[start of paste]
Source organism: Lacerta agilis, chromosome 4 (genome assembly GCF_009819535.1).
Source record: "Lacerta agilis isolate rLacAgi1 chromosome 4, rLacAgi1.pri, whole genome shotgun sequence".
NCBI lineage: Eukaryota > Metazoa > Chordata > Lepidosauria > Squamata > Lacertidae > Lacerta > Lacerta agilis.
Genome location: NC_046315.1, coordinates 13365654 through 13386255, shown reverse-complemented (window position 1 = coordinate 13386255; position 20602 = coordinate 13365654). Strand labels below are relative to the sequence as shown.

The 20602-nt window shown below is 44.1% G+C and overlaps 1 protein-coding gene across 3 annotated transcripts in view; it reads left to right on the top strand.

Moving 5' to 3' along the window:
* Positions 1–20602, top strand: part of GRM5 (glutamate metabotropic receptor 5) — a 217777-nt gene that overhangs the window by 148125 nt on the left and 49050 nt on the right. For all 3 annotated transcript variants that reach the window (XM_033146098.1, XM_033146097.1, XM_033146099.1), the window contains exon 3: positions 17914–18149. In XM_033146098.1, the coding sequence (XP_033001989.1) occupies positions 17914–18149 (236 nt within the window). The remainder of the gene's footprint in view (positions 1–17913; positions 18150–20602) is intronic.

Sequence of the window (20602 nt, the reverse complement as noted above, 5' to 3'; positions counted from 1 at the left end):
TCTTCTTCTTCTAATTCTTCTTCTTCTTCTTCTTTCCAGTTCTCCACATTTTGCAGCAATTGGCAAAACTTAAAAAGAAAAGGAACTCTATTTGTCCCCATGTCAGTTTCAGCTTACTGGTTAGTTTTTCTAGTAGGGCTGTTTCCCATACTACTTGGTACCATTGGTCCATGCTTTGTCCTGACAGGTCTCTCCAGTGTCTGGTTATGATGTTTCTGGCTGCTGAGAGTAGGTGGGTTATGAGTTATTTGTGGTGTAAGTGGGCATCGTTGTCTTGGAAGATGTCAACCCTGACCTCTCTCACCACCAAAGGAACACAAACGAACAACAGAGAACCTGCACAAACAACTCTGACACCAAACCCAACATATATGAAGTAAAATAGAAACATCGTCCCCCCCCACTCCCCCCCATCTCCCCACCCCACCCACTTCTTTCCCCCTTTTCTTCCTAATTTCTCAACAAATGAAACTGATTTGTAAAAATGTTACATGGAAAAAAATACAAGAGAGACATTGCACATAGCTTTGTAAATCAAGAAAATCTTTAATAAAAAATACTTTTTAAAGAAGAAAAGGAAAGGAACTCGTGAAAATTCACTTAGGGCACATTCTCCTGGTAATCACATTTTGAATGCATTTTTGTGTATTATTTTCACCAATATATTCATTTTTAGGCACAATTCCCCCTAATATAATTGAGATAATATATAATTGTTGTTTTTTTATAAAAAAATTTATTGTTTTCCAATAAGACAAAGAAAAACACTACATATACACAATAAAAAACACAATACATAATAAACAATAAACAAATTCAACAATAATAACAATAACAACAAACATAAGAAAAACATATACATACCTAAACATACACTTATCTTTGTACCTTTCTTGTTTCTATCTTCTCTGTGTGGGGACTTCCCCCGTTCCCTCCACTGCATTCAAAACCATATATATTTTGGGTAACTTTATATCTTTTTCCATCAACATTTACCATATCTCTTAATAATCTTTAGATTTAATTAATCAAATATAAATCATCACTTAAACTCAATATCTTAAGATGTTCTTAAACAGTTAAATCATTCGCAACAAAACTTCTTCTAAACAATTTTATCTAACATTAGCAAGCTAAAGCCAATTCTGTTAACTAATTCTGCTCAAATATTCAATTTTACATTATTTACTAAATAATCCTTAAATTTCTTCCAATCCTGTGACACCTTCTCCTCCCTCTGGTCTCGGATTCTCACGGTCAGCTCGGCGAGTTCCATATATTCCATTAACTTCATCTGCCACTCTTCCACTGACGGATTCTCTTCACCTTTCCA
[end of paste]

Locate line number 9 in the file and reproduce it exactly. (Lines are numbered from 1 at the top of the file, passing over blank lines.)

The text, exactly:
TCTTCTTCTTCTAATTCTTCTTCTTCTTCTTCTTTCCAGTTCTCCACATTTTGCAGCAATTGGCAAAACTTAAAAAGAAAAGGAACTCTATTTGTCCCCATGTCAGTTTCAGCTTACTGGTTAGTTTTTCTAGTAGGGCTGTTTCCCATACTACTTGGTACCATTGGTCCATGCTTTGTCCTGACAGGTCTCTCCAGTGTCTGGTTATGATGTTTCTGGCTGCTGAGAGTAGGTGGGTTATGAGTTATTTGTGGTGTAAGTGGGCATCGTTGTCTTGGAAGATGTCAACCCTGACCTCTCTCACCACCAAAGGAACACAAACGAACAACAGAGAACCTGCACAAACAACTCTGACACCAAACCCAACATATATGAAGTAAAATAGAAACATCGTCCCCCCCCACTCCCCCCCATCTCCCCACCCCACCCACTTCTTTCCCCCTTTTCTTCCTAATTTCTCAACAAATGAAACTGATTTGTAAAAATGTTACATGGAAAAAAATACAAGAGAGACATTGCACATAGCTTTGTAAATCAAGAAAATCTTTAATAAAAAATACTTTTTAAAGAAGAAAAGGAAAGGAACTCGTGAAAATTCACTTAGGGCACATTCTCCTGGTAATCACATTTTGAATGCATTTTTGTGTATTATTTTCACCAATATATTCATTTTTAGGCACAATTCCCCCTAATATAATTGAGATAATATATAATTGTTGTTTTTTTATAAAAAAATTTATTGTTTTCCAATAAGACAAAGAAAAACACTACATATACACAATAAAAAACACAATACATAATAAACAATAAACAAATTCAACAATAATAACAATAACAACAAACATAAGAAAAACATATACATACCTAAACATACACTTATCTTTGTACCTTTCTTGTTTCTATCTTCTCTGTGTGGGGACTTCCCCCGTTCCCTCCACTGCATTCAAAACCATATATATTTTGGGTAACTTTATATCTTTTTCCATCAACATTTACCATATCTCTTAATAATCTTTAGATTTAATTAATCAAATATAAATCATCACTTAAACTCAATATCTTAAGATGTTCTTAAACAGTTAAATCATTCGCAACAAAACTTCTTCTAAACAATTTTATCTAACATTAGCAAGCTAAAGCCAATTCTGTTAACTAATTCTGCTCAAATATTCAATTTTACATTATTTACTAAATAATCCTTAAATTTCTTCCAATCCTGTGACACCTTCTCCTCCCTCTGGTCTCGGATTCTCACGGTCAGCTCGGCGAGTTCCATATATTCCATTAACTTCATCTGCCACTCTTCCACTGACGGATTCTCTTCACCTTTCCA